Carl Linnaeus was a Swedish botanist, zoologist, taxonomist, and physician. He is considered the father of modern taxonomy as he formalized binomial nomenclature (the modern system of naming organisms). The publication of his first edition “Systema Naturae” was in 1735, however, he published the tenth and most important edition in 1758. The abbreviation ‘L.’ in botany and zoology is used to indicate Linnaeus as the authority of the species’ name. This is because he spent many years traveling through Sweden and other countries personally finding and classifying plants and animals.
Anton von Störk (1731 - 1803)
Orphaned at a young age, Anton von Störk was an Austrian physician native to Germany. He studied at the University of Vienna where he received his medical doctorate and quickly climbed the ranks to become deacon then rector at the University. He is known for his clinical research on herbs, their toxicity, and medicinal properties. His research and studies are considered the blueprint for modern medicine clinical trials. Convinced that even toxic plants and herbs had medicinal properties, he first tested them on animals, then himself, and finally on his patients using a “sliding-scale” to determine the right dosage.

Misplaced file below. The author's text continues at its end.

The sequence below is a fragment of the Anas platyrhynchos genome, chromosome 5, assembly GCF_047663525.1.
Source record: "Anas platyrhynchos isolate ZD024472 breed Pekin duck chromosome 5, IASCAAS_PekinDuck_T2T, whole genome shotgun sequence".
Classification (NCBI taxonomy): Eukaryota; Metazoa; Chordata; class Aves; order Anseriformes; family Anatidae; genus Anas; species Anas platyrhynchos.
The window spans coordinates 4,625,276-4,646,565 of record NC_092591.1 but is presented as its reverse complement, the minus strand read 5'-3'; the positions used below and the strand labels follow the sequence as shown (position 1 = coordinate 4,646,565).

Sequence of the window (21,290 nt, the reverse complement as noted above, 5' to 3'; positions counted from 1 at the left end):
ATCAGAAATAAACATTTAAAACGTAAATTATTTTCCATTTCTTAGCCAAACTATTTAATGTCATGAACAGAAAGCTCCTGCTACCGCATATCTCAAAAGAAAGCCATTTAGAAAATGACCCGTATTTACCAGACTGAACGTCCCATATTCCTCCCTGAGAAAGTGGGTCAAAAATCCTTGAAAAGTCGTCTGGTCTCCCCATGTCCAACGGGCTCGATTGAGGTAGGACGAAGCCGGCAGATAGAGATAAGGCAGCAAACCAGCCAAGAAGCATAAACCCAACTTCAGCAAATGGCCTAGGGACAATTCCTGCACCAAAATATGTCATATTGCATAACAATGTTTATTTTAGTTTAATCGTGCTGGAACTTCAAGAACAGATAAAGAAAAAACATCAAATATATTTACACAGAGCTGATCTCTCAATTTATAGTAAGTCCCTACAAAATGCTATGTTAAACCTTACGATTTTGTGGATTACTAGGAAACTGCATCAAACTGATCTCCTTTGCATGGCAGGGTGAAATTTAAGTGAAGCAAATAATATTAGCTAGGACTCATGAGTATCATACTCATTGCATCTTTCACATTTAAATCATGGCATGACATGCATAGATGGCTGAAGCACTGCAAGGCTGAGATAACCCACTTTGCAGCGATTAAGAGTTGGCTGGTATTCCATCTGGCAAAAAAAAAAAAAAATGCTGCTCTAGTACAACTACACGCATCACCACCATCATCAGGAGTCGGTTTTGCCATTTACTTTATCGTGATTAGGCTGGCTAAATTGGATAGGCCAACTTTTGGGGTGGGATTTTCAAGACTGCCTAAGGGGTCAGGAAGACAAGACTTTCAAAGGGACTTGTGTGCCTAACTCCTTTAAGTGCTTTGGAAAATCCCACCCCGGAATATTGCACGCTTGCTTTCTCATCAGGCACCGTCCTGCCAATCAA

Samuel Hahnemann (1755 - 1843)
Christian Friedrich Samuel Hahnemann was a Saxon-born linguist in the 18th century who learned to speak at least nine languages and employed himself as a translator and teacher for many years. He felt a growing concern over medical practices of the day, like bloodletting. He became fascinated by healing, and began to postulate that “that which can produce a set of symptoms in a healthy individual can treat a sick individual who is manifesting a similar set of symptoms,” or the theory of “like cures like.” He is still revered today as the father of Homeopathy.
Constantine Samuel Rafinesque (1783 - 1840)